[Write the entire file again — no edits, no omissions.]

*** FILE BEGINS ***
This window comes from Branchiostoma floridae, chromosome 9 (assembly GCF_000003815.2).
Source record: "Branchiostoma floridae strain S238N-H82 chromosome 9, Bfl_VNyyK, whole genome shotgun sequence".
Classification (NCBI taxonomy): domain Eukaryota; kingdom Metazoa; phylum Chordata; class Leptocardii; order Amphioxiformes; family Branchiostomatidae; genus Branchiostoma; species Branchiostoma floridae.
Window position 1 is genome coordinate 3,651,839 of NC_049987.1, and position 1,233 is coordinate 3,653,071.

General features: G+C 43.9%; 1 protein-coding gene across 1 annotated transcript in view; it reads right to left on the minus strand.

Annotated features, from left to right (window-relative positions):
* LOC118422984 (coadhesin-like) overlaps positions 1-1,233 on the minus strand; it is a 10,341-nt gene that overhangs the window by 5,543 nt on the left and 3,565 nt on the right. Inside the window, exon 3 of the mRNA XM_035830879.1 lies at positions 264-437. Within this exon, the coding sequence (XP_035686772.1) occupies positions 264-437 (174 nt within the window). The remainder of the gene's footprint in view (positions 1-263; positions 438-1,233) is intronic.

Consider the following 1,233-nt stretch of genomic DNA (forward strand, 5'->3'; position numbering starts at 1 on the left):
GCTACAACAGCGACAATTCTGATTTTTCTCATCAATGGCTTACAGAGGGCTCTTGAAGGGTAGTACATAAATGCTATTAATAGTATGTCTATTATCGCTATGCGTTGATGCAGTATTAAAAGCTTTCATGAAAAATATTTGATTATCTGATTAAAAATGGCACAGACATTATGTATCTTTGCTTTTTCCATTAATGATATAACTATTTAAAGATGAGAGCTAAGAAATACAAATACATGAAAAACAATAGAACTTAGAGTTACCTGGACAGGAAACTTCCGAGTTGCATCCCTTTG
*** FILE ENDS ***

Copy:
This window comes from Branchiostoma floridae, chromosome 9 (assembly GCF_000003815.2).
Source record: "Branchiostoma floridae strain S238N-H82 chromosome 9, Bfl_VNyyK, whole genome shotgun sequence".
Classification (NCBI taxonomy): domain Eukaryota; kingdom Metazoa; phylum Chordata; class Leptocardii; order Amphioxiformes; family Branchiostomatidae; genus Branchiostoma; species Branchiostoma floridae.
Window position 1 is genome coordinate 3,651,839 of NC_049987.1, and position 1,233 is coordinate 3,653,071.

General features: G+C 43.9%; 1 protein-coding gene across 1 annotated transcript in view; it reads right to left on the minus strand.

Annotated features, from left to right (window-relative positions):
* LOC118422984 (coadhesin-like) overlaps positions 1-1,233 on the minus strand; it is a 10,341-nt gene that overhangs the window by 5,543 nt on the left and 3,565 nt on the right. Inside the window, exon 3 of the mRNA XM_035830879.1 lies at positions 264-437. Within this exon, the coding sequence (XP_035686772.1) occupies positions 264-437 (174 nt within the window). The remainder of the gene's footprint in view (positions 1-263; positions 438-1,233) is intronic.

Consider the following 1,233-nt stretch of genomic DNA (forward strand, 5'->3'; position numbering starts at 1 on the left):
GCTACAACAGCGACAATTCTGATTTTTCTCATCAATGGCTTACAGAGGGCTCTTGAAGGGTAGTACATAAATGCTATTAATAGTATGTCTATTATCGCTATGCGTTGATGCAGTATTAAAAGCTTTCATGAAAAATATTTGATTATCTGATTAAAAATGGCACAGACATTATGTATCTTTGCTTTTTCCATTAATGATATAACTATTTAAAGATGAGAGCTAAGAAATACAAATACATGAAAAACAATAGAACTTAGAGTTACCTGGACAGGAAACTTCCGAGTTGCATCCCTTTG